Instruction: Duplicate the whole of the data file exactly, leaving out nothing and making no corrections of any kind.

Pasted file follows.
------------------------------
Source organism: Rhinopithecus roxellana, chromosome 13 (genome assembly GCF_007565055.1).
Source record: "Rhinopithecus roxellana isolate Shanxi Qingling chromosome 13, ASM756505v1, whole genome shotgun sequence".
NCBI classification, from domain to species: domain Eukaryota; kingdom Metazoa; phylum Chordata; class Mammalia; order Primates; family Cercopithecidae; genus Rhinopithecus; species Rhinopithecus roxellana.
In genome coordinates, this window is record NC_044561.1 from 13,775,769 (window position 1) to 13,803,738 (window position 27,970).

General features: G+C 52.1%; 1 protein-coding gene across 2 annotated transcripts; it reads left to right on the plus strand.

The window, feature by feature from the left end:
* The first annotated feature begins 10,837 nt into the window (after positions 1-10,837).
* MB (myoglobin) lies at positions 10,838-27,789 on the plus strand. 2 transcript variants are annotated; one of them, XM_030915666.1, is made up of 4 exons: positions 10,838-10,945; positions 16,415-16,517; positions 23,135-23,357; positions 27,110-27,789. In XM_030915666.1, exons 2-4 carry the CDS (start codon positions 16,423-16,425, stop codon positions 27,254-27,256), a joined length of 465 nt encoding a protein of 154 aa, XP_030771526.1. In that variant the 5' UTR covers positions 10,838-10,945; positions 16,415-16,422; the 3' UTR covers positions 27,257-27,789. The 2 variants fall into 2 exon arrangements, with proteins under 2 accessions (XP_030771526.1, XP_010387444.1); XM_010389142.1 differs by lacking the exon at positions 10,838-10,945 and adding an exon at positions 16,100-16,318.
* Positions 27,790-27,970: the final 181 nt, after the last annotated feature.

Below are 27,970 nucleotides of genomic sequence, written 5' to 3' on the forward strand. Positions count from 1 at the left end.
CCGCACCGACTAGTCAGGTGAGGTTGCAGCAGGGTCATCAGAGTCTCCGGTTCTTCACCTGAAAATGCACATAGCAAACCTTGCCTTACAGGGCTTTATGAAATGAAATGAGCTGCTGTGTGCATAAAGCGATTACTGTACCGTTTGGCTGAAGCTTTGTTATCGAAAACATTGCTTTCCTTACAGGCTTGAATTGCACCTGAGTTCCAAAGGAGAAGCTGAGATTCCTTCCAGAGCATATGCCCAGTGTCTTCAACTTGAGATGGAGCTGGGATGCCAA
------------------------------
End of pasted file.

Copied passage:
Source organism: Rhinopithecus roxellana, chromosome 13 (genome assembly GCF_007565055.1).
Source record: "Rhinopithecus roxellana isolate Shanxi Qingling chromosome 13, ASM756505v1, whole genome shotgun sequence".
NCBI classification, from domain to species: domain Eukaryota; kingdom Metazoa; phylum Chordata; class Mammalia; order Primates; family Cercopithecidae; genus Rhinopithecus; species Rhinopithecus roxellana.
In genome coordinates, this window is record NC_044561.1 from 13,775,769 (window position 1) to 13,803,738 (window position 27,970).

General features: G+C 52.1%; 1 protein-coding gene across 2 annotated transcripts; it reads left to right on the plus strand.

The window, feature by feature from the left end:
* The first annotated feature begins 10,837 nt into the window (after positions 1-10,837).
* MB (myoglobin) lies at positions 10,838-27,789 on the plus strand. 2 transcript variants are annotated; one of them, XM_030915666.1, is made up of 4 exons: positions 10,838-10,945; positions 16,415-16,517; positions 23,135-23,357; positions 27,110-27,789. In XM_030915666.1, exons 2-4 carry the CDS (start codon positions 16,423-16,425, stop codon positions 27,254-27,256), a joined length of 465 nt encoding a protein of 154 aa, XP_030771526.1. In that variant the 5' UTR covers positions 10,838-10,945; positions 16,415-16,422; the 3' UTR covers positions 27,257-27,789. The 2 variants fall into 2 exon arrangements, with proteins under 2 accessions (XP_030771526.1, XP_010387444.1); XM_010389142.1 differs by lacking the exon at positions 10,838-10,945 and adding an exon at positions 16,100-16,318.
* Positions 27,790-27,970: the final 181 nt, after the last annotated feature.

Below are 27,970 nucleotides of genomic sequence, written 5' to 3' on the forward strand. Positions count from 1 at the left end.
CCGCACCGACTAGTCAGGTGAGGTTGCAGCAGGGTCATCAGAGTCTCCGGTTCTTCACCTGAAAATGCACATAGCAAACCTTGCCTTACAGGGCTTTATGAAATGAAATGAGCTGCTGTGTGCATAAAGCGATTACTGTACCGTTTGGCTGAAGCTTTGTTATCGAAAACATTGCTTTCCTTACAGGCTTGAATTGCACCTGAGTTCCAAAGGAGAAGCTGAGATTCCTTCCAGAGCATATGCCCAGTGTCTTCAACTTGAGATGGAGCTGGGATGCCAA